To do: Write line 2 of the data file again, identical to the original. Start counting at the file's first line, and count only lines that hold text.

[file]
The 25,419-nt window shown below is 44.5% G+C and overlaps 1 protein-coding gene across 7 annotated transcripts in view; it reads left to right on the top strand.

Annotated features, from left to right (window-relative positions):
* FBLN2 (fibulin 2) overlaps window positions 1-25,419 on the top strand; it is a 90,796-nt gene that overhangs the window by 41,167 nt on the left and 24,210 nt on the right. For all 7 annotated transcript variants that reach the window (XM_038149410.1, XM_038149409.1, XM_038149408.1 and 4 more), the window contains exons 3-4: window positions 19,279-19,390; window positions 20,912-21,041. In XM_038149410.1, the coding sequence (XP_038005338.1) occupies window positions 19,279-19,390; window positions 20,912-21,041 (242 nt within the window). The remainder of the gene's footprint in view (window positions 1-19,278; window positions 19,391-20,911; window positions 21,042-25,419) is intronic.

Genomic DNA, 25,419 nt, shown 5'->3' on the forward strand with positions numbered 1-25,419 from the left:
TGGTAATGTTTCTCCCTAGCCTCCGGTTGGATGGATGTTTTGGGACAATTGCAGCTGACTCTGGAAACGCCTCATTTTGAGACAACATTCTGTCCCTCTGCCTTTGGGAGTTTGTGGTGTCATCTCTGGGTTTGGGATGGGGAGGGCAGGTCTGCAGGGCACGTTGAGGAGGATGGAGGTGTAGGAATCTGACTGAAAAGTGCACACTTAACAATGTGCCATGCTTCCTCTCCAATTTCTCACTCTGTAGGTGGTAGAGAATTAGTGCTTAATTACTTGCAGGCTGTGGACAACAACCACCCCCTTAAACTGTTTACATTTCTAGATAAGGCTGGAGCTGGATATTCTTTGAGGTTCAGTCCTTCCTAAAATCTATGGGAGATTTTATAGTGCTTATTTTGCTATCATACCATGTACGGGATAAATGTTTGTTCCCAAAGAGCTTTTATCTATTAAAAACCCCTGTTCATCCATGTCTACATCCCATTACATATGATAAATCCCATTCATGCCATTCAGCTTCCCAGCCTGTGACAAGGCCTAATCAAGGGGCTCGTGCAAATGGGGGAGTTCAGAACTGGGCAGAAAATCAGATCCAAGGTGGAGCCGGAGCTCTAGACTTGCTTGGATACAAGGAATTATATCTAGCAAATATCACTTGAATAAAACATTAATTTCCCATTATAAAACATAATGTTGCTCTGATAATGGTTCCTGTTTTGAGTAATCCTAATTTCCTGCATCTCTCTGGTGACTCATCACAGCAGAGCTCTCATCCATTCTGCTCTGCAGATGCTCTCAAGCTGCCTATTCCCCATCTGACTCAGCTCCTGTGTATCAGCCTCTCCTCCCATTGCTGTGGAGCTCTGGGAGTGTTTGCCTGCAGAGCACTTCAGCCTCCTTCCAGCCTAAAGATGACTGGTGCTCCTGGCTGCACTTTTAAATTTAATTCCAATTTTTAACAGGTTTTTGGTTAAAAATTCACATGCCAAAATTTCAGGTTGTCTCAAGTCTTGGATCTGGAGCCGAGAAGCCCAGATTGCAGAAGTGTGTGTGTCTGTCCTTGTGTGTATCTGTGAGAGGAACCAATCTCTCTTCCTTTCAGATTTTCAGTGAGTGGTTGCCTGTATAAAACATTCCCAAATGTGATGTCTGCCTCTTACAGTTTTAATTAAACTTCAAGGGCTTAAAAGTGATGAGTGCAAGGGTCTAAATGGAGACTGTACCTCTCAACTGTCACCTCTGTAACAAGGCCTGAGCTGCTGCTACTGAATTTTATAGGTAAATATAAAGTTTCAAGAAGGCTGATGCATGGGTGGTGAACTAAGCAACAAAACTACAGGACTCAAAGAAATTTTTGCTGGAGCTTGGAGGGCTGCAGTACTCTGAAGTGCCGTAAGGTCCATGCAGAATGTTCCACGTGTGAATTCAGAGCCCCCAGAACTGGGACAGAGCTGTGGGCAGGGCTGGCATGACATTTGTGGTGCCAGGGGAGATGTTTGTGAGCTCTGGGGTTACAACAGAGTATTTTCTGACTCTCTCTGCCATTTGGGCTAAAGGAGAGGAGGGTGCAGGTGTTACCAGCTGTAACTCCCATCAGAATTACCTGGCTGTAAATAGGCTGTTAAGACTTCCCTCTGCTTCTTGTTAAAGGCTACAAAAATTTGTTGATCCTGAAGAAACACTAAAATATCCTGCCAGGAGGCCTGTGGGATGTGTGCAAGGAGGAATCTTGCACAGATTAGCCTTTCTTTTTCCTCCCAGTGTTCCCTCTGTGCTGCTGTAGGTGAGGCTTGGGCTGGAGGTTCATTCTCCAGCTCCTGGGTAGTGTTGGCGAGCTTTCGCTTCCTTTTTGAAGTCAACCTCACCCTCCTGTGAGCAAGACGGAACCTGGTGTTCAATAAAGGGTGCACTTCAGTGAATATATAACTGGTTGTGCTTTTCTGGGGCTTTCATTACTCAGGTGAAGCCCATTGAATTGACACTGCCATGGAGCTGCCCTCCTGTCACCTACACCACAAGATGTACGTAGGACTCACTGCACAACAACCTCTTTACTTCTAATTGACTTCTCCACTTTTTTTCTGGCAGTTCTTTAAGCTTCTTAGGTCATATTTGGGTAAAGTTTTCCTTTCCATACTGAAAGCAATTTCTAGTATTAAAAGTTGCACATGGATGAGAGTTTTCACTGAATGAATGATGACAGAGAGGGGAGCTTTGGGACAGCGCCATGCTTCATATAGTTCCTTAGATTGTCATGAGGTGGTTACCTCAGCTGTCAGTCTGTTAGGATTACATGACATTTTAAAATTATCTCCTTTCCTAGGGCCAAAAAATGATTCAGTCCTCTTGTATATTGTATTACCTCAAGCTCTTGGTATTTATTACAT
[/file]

Annotated features, from left to right (window-relative positions):